Let Us Now Praise High School Friends

Life is the process of gathering an intricate mosaic of emotional scars. Reunions can be times to pick at the scabs and develop new scars, or to find the beauty in some of the patterns. For me, my thirty-fifth high school reunion fell more into the later category.

I've always worried about how much I can say in my blog posts about family members, classmates, and coworkers. Will my words upset some? Am I saying more than I should? I self-edit my comments, and so some of what happened at the Williams Inn will stay at the WIlliams Inn.

Prior to the reunion, I agreed to go on a hike in Hopkins Memorial Forest. As I waited for other classmates to show up, I looked for some reading material to help me enjoy my time waiting for the hike to being. I stumbled across Look Homeward, Angel and started reading. I've read parts of this and other works by Wolfe at other times, it it seemed somehow appropriate.

The walk ended up being just a classmate of mine and myself. Both of us had recently had a parent die, in very different circumstances and so our memories were intermixed with grief. We talked about other classmates that had been mutual friends that were not going to be able to make it to the reunion. The emotional scars of these recent losses were still bright, and yet we were able to find some beauty.

At the reunion, we all soon broke into our traditional groups. Popular students gathered boisterously around the bar. Others, oblivious to some of these dynamics sat quietly at tables and talked. One of my classmates spoke about how her husband had been oblivious to her overtures to him in the early days of their courtship. Another spoke about how he didn't really think there were cliques in our class. I sat amongst the oblivious, looking for patterns.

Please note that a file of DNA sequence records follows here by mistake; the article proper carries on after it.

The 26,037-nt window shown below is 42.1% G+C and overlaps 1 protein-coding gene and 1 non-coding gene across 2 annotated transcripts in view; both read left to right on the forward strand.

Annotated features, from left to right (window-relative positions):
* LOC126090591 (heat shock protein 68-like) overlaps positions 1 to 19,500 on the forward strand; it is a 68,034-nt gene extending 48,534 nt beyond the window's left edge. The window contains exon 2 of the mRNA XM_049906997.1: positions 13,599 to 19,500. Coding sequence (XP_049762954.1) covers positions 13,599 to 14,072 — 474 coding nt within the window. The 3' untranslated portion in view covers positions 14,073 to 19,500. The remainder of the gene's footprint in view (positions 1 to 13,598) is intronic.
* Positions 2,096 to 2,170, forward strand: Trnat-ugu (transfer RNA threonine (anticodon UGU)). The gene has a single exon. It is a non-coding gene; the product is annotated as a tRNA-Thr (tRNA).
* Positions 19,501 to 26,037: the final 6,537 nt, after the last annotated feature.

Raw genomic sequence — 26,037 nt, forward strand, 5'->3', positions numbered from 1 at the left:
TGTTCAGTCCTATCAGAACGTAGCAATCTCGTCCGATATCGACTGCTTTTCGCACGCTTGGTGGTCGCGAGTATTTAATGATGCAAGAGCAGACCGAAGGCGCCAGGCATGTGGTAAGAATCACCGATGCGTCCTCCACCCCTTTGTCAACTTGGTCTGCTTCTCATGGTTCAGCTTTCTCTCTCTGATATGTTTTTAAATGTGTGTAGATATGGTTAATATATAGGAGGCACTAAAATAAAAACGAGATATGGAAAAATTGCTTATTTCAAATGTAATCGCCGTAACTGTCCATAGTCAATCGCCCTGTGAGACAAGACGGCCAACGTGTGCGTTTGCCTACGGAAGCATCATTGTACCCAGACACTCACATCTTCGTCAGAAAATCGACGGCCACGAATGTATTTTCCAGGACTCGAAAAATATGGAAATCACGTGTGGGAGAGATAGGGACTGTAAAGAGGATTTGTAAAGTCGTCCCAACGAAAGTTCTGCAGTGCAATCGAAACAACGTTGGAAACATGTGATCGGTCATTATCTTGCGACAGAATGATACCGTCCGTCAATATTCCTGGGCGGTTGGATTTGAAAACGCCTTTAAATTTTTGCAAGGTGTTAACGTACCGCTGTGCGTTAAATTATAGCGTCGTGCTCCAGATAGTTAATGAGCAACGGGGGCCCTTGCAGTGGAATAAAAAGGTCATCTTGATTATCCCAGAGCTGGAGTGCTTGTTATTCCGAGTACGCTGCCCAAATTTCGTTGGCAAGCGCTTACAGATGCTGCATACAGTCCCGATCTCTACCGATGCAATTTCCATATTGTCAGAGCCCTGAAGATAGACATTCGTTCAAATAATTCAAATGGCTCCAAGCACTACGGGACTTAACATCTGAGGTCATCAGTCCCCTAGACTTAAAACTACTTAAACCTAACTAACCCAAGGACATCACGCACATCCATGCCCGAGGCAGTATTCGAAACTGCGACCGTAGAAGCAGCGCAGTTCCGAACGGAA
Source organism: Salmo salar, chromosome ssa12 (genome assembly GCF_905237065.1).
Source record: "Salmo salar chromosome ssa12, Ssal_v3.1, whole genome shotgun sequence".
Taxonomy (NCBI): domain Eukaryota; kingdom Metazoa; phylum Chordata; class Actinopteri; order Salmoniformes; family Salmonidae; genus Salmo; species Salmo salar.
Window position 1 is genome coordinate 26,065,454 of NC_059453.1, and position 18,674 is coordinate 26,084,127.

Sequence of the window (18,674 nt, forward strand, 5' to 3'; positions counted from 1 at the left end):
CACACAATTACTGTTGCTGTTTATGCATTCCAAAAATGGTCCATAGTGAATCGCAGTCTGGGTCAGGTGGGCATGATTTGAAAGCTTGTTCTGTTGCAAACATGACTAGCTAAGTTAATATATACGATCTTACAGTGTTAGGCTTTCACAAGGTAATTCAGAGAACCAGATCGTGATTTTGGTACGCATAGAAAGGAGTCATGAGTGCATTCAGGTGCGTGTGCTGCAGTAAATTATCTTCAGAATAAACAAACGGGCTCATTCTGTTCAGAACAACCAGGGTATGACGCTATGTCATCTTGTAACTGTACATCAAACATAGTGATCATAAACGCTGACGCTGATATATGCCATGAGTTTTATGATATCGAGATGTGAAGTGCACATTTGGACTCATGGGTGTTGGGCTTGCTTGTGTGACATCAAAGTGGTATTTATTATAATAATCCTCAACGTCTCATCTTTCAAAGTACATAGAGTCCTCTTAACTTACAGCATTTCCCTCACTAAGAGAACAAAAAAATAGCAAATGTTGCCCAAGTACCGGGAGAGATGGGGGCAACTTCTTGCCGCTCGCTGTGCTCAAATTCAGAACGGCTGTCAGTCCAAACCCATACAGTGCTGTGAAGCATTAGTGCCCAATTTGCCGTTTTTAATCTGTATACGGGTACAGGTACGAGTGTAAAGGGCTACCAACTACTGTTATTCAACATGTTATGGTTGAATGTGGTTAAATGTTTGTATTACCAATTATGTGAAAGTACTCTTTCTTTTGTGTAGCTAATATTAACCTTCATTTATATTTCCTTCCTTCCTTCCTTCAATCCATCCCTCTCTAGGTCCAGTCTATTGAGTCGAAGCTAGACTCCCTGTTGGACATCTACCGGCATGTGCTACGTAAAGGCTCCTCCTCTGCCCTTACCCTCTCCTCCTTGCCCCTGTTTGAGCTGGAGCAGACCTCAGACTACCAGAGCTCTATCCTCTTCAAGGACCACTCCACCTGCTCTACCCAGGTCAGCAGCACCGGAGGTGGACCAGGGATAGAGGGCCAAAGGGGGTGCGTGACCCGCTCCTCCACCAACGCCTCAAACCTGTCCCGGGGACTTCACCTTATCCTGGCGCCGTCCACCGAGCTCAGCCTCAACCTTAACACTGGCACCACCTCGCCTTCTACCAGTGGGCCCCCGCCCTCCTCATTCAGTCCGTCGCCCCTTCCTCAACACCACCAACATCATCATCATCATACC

Perhaps cliques are too strong a word, and I spoke about stratification. We all tend to self-select people that we are most comfortable being with and this self-selection stratifies a population by various factors, interests, socio-economic status, which town we lived in when we were young, and many others.

As we get older, we experience more losses, we develop new emotional scars and hopefully, we learn a little bit along the way. These losses in our later years can be very profound, but often those emotional scars from our high school years can be much deeper and hurt much more.

I was timid in my youth. I didn't share my thoughts or feelings readily, out of fear of being laughed at or ridiculed. Then, I would be hurt because no one seemed to be aware of my thoughts of feelings. In retrospect, my folly is obvious, but at the time, all that was obvious to me was my own hurt.

Another thing that was not obvious to me was that others had similar suffering. Even those, whom to me seemed the happiest and most popular, I later found had similar pangs of self-perceived inadequacy.

With thirty-five years of emotional scars layered upon those of my high school years and the revelations that come along with it, I was less timid and more open to listening to my classmates. I found I could move beyond the group of people I was most comfortable with and talk with a wide array of classmates.

I found the stories of my classmates beautiful and moving, fitting nicely along side the great writings of people like Thomas Wolfe, James Agee,William Faulkner, Ernest Hemingway and F. Scott Fitzgerald. I found the beauty in the patterns of intricate mosaics of emotional scars of my classmates.

It was a wonderful reunion and I thank all the friends from high school, especially those whose friendships I had never really recognized or appreciated.

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